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Chicago History

Book review: “City Indian: Native American Activism in Chicago, 1893-1934” by Rosalyn R. LaPier and David R. M. Beck

Between Chicago’s two World’s Fairs in 1893 and 1933-34, very few Native Americans lived in and around Chicago. Indeed, the numbers were so low that, in City Indian: Native American Activism in Chicago, 1893-1934 (University of Nebraska Press, 268 pages, $30), historians Rosalyn R. LaPier and David R. M. Beck are able to list each…

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Book review: “Chicago’s Great Fire: The Destruction and Resurrection of an Iconic American City” by Carl Smith

  Devastation is devastation, whether brought about by fire or pandemic. The Great Chicago Fire occurred nearly a century and a half ago, but the experience of living through that cataclysm has many parallels with Chicago in the year of Covid-19. It was probably late last year that Northwestern University historian Carl Smith and his…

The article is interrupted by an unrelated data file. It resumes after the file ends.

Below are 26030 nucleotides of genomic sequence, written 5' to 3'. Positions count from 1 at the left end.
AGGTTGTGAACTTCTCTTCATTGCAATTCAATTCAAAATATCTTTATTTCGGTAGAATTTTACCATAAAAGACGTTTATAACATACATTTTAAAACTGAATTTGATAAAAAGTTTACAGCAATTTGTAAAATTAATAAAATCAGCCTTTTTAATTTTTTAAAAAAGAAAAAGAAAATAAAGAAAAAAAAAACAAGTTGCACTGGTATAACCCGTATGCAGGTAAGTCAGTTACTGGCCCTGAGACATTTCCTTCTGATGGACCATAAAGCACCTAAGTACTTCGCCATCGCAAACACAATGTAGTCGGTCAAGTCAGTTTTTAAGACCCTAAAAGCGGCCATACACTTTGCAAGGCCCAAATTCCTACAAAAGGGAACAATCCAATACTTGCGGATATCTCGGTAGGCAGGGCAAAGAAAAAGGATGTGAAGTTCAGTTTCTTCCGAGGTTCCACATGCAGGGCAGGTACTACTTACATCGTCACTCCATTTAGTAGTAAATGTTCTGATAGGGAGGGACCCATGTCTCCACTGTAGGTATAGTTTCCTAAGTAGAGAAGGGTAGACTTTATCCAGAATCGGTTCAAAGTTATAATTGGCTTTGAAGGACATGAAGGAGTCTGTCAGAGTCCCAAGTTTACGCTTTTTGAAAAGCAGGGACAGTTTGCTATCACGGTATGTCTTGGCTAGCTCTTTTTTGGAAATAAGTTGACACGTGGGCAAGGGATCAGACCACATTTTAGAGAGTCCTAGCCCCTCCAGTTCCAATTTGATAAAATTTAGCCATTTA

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Book review: “Goddess of Anarchy: The Life and Times of Lucy Parsons, American Radical” by Jacqueline Jones

It is a telling irony that Lucy Parsons — one of the most famous African-American women in Chicago’s history — pretended she wasn’t black. Not only that.  According to historian Jacqueline Jones, Parsons did little or nothing to help black Chicagoans despite her 70-year career as a labor activist, anarchist and would-be revolutionary in the…

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